Proposition 2.16 in Hitchin's paper says that the cup product pairing $$ H^1(C,T_C)\otimes H^0(C, ad P\otimes K_C)\to H^1(C,ad P) $$ gives, for any class in $H^1(C,T_C)$, the corresponding deformation of the Kaehler polarisation of the moduli space. If you're working with a classical group, the section of $Sym^2\pi^\ast T_M$, corresponding to $[\kappa]\in H^1(C, T_C)$ is $$ G(\alpha,\alpha)=\int_C Tr(\alpha^2)\wedge \kappa,\quad \alpha\in T^\vee_{M,P}=H^0(C, ad P\otimes K_C). $$ In general, you take the quadratic part of the Hitchin map.

There is indeed an analogy with the abelian case. Hitchin considers a line bundle over Teichmueller space, whose fibres are the ``non-abelian theta-functions'' (of sufficiently high level), and constructs a projectively flat connection on it. The (projective) flatness is the analogue of the heat equation for theta-functions. The connection is known as the Hitchin connection, WZW-connection, or KZB-connection.

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As stated above, you want to start with:

  1. D. Mumford and P.E. Newstead, Periods of a moduli space of bundles on curves, Amer. J. Math. 90 (1968), 1200–1208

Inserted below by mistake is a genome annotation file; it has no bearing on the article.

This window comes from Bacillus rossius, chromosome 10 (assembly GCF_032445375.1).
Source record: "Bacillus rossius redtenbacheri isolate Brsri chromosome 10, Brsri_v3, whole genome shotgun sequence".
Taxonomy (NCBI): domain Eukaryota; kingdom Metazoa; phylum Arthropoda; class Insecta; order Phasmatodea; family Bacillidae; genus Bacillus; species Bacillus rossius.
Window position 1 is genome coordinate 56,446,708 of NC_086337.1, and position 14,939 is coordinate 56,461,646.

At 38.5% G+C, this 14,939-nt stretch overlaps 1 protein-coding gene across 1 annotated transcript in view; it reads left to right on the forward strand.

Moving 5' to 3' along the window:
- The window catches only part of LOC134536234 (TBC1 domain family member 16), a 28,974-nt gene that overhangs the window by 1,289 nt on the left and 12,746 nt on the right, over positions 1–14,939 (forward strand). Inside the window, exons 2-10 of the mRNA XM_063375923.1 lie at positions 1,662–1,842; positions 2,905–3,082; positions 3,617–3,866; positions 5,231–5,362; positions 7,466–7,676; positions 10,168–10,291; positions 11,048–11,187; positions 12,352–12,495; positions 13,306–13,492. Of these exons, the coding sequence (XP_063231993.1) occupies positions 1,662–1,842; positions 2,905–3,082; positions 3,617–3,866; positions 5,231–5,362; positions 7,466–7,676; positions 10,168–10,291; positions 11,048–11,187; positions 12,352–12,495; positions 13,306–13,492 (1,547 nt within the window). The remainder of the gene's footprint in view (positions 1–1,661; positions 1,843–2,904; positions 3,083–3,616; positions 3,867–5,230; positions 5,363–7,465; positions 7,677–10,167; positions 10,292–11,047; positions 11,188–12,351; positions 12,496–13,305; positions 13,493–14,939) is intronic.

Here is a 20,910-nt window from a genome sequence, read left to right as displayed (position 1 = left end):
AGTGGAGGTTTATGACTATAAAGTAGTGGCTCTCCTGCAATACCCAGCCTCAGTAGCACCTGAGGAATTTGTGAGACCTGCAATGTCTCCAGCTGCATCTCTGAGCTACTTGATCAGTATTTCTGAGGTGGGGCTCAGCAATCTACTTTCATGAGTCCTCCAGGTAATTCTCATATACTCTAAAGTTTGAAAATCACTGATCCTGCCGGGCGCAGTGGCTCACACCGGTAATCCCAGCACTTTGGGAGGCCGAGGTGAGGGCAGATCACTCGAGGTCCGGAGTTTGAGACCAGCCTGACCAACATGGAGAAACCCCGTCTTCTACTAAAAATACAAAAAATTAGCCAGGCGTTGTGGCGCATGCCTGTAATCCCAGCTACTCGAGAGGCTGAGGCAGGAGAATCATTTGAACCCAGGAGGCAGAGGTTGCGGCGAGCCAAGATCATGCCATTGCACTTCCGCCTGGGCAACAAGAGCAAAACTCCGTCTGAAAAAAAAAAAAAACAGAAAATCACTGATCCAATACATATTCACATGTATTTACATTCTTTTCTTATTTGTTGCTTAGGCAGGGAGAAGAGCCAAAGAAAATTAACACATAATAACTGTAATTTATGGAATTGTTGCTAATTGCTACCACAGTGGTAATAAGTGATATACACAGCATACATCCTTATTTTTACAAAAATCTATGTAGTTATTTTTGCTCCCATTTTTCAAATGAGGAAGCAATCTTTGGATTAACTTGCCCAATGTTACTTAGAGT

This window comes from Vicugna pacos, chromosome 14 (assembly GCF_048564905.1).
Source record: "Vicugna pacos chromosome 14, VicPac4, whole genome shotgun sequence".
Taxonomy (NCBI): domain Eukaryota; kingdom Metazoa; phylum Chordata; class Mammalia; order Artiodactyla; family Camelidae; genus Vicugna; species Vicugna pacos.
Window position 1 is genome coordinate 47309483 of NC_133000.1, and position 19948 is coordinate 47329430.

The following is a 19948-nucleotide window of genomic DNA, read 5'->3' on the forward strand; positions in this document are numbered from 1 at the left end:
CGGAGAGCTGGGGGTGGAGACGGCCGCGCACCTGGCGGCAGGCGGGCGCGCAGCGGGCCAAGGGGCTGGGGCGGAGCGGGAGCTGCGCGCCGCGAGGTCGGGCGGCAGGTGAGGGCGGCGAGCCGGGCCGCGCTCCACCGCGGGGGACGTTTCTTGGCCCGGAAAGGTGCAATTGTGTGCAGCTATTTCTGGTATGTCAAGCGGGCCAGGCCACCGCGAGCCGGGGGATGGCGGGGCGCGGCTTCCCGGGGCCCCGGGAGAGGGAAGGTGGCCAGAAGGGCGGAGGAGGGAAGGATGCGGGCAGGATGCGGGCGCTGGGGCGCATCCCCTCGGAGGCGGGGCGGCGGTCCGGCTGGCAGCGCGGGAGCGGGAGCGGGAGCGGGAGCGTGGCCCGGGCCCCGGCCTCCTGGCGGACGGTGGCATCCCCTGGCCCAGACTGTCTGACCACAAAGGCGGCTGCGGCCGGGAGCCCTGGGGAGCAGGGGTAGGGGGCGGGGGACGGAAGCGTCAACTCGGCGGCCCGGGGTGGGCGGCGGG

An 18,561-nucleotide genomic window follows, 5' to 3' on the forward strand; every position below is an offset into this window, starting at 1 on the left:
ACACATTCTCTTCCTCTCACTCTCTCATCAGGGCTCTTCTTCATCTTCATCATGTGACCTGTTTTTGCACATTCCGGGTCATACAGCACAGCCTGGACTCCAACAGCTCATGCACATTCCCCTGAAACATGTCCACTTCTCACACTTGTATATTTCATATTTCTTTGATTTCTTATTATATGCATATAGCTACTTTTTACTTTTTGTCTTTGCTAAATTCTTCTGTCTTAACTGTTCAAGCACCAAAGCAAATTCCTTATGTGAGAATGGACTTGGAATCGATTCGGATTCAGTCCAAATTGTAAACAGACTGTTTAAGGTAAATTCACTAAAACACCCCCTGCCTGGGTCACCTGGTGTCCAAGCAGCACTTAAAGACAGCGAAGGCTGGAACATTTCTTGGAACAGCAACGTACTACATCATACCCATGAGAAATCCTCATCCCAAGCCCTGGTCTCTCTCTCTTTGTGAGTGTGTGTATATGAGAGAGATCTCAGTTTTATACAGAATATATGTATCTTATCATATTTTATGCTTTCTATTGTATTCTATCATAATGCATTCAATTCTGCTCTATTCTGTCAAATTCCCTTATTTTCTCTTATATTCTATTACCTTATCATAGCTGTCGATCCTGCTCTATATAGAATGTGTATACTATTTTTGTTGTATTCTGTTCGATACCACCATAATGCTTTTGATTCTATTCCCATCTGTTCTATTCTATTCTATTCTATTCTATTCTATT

2. M.S. Narasimhan and S. Ramanan, Deformations of the moduli space of vector bundles over an algebraic curve, Ann. Math. (2) 101 (1975), 391–417

Here is a very naive idea (hopefully without mistakes, but sometimes I make really stupid ones when I am brainstorming like this), and it is probably not even in the category you want. Here it goes.

Take the Cartesian product of the (twisted) $G$-character variety of $C$, in your notation $M(C,G)$, with the moduli space of complex structures on $C$, in your notation $M_g$, and define an equivalence relation as follows: $([\rho_1],[C_1])\sim ([\rho_2],[C_2])$ if and only if $M_{hol}(G,C_1)\cong M_{hol}(G,C_2)$ and $[\rho_1]=[\rho_2]$.

Why not let $\mathcal{M}$ be $(M(C,G)\times M_g)/\sim$?

I am not sure what kind of space you get (identification space of a real algebraic space), but you do get maps $M_g\to \mathcal{M}$ just by inclusion (pair with any fixed representation) followed by projection. Suppose these maps were injective, then: $M_{hol}(C_1,G)\cong M_{hol}(C_2,G)$ implies $C_1\cong C_2$; as is the case in the above references.